The Internet Archive’s Wayback Machine is a godsend to law librarianship. My undergraduate professors would be slowly shaking their wizened heads at me for starting a piece of writing with a “universal superlative,” but, count literary composition as just another thing the internet has changed forever. As transient and mutable as the internet is, however, it does a bafflingly horrible job of preserving its own history. How the internet handles its past is actually terrifying: content disappears as if it never existed, dead links accumulate, and information is continually extinguished — overwritten in 1s and 0s in remote, humming server farms. Making a personal logical leap to questioning what this suggests about our own, personal histories is inevitable, but, rather than tread down the depressing path of existentialism, let’s jump back to how great the Internet Archive’s Wayback Machine is, and how it can be a feather in the cap of any law librarian. Jill Lepore, writing for the New Yorker, chronicled the origin story of the Internet Archive’s Wayback Machine and its founder Brewster Kahle. This feature is fascinating, touching on the development of the internet, how foreign countries archive websites, the implications of U.S. Copyright Law on digital archiving, and–similar to what we law librarians sometimes have to do–how to prove the existence of deleted web sites and posts. Lepore’s article is structured around a story involving a quickly deleted post made by a Ukranian separatist leader; this leader boasted about (and included a video of) downing a Malaysian passenger airplane, resulting in the death of 298 people. Again, the post was quickly removed from the site where it was posted; but instead of it being lost forever, archived versions of the post were made and retained in the Internet Archive’s Wayback Machine. Turns out archiving the past can be a really important thing to do. My day-to-day job does not generally entail proving the existence of evidence that implicates someone/some group of mass homicide, however, the Wayback Machine has come to the rescue for a number of research requests that have hit my inbox. Looking through my closed reference requests, here are some of the ways I have used the Wayback Machine:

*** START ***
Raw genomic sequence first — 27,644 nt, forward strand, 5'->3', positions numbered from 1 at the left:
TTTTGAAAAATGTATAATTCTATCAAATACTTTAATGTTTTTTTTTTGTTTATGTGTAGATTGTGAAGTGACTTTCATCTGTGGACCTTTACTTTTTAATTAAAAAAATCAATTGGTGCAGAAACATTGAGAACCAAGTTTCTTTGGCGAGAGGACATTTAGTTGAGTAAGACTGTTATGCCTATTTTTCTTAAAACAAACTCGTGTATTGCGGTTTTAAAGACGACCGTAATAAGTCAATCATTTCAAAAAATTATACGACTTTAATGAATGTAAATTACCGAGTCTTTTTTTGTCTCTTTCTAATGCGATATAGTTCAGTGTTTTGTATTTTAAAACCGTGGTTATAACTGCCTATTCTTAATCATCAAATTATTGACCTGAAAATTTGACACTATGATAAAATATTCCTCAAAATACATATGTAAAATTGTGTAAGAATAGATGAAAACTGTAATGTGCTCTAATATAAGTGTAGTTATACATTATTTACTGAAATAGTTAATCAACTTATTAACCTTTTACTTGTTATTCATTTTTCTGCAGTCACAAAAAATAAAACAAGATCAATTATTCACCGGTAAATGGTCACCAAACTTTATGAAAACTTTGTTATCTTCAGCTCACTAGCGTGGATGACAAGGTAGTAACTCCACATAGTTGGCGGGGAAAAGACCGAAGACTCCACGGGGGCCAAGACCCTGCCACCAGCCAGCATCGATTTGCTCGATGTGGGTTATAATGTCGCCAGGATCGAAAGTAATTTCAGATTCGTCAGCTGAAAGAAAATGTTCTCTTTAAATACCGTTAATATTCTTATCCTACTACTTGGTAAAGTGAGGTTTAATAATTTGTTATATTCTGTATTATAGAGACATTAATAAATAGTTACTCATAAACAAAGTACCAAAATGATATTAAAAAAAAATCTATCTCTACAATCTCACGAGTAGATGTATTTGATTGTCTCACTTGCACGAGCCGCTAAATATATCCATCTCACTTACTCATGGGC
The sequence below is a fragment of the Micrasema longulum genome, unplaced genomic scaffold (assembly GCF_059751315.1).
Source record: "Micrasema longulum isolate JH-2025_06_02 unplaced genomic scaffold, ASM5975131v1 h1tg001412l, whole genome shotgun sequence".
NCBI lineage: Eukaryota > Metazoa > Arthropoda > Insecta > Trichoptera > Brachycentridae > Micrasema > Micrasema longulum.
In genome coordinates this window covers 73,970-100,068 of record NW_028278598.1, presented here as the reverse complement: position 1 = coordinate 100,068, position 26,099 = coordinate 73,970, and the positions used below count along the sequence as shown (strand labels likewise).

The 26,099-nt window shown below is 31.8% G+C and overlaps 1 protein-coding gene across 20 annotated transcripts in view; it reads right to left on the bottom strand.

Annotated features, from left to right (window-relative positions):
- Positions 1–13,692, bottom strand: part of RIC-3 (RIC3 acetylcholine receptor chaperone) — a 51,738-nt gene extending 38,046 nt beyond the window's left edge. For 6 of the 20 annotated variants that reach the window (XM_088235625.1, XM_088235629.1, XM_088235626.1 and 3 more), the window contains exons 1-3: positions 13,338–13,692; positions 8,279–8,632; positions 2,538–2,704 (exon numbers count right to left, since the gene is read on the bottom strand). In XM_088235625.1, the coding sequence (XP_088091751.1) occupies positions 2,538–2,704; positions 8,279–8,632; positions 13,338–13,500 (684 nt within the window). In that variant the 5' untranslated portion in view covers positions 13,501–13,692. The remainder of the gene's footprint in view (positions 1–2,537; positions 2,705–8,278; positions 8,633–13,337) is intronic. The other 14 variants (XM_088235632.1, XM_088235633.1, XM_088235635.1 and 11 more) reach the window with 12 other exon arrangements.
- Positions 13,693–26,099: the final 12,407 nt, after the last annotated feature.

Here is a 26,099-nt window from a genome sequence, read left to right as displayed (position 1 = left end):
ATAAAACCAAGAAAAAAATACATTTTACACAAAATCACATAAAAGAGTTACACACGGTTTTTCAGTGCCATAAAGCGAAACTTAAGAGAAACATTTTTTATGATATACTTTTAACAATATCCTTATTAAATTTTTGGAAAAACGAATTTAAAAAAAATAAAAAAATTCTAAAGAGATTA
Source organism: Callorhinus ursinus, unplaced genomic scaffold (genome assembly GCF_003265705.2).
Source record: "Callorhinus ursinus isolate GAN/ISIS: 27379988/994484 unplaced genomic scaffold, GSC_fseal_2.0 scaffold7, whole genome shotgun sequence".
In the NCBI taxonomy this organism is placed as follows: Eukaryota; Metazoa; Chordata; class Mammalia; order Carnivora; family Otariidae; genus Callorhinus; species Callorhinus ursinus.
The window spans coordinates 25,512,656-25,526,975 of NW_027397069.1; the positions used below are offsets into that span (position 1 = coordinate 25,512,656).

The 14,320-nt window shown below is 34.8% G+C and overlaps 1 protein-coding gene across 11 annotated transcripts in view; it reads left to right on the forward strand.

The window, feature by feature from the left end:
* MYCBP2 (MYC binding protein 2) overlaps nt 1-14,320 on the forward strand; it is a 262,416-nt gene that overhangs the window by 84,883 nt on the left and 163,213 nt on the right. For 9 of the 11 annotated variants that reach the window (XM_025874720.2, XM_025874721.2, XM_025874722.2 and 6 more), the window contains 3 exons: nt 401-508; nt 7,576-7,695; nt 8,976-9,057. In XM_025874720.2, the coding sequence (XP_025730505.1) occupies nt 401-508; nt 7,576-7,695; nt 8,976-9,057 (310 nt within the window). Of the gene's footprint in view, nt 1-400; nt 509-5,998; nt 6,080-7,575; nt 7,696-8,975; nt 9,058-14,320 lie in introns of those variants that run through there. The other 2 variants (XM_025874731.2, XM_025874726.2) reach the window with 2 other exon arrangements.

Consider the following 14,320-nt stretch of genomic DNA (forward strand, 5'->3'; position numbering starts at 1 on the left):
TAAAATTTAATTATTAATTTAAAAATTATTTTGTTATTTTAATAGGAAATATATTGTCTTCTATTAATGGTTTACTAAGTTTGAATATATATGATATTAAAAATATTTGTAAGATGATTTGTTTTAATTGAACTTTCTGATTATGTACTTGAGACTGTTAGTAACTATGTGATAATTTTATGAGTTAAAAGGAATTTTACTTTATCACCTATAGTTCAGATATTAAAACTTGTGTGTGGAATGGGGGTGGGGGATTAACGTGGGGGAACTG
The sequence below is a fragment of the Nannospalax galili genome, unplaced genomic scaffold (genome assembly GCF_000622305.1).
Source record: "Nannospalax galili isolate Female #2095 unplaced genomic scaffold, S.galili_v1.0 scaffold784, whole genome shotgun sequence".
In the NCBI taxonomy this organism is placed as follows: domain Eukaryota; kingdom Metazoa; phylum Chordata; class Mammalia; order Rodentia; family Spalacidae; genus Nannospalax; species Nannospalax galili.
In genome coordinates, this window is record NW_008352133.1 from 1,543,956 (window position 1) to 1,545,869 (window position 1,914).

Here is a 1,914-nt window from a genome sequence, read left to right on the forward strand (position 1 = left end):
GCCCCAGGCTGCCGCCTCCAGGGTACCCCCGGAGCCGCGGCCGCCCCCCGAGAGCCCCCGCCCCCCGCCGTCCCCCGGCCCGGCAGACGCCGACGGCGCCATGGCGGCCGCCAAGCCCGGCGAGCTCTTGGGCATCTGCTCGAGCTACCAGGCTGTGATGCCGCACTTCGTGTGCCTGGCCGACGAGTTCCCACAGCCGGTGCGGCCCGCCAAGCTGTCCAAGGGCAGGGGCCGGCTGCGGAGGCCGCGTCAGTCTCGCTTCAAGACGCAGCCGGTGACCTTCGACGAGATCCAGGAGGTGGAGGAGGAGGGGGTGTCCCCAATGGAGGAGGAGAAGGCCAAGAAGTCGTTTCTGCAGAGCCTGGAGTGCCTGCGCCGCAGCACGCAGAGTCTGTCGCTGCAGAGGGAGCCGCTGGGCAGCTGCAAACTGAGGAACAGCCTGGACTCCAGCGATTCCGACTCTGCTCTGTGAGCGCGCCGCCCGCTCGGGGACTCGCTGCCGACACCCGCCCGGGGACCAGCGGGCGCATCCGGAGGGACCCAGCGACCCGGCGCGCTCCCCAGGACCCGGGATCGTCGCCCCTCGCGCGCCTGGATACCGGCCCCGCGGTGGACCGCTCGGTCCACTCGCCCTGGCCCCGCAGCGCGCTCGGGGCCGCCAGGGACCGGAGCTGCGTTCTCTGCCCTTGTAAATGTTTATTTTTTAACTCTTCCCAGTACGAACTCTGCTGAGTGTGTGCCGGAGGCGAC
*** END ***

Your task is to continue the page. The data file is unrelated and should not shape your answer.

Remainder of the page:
- Searching old company press releases
- Cite-checking now dead links
- Pulling historical editions of a government document
- Confirming employment of individuals via old corporation sites
- West Virginia Pattern Jury Instructions
- Locating historical weather information
The interface is very easy to use–merely type in the address of the site you wish to find historical versions of: If the site is archived, your results will include a timeline of captures. Clicking on the different captures enables you to access various incarnations of the site–for example, if you wished to access 2009 or 2010 captures of our iBraryGuy site, you would be able to do so by clicking into the year columns below (the vertical bars signal when, in the year, the captures were made): Clicking into a year column leads to a calendar view, where you can choose the specific date of the capture: After clicking the date, the capture will load. For example, here’s how the iBraryGuy website looked on January 16th, 2010: To be noted, the captures themselves are not always complete–some pictures will load and some will not have been captured. Also, dynamic sites (those coded with queries to an underlying database or host, and with forms) will often lack some functionality. For further information regarding what is and isn’t captured and why, the Wayback Machine’s FAQ is a great resource. Enjoy reliving the past!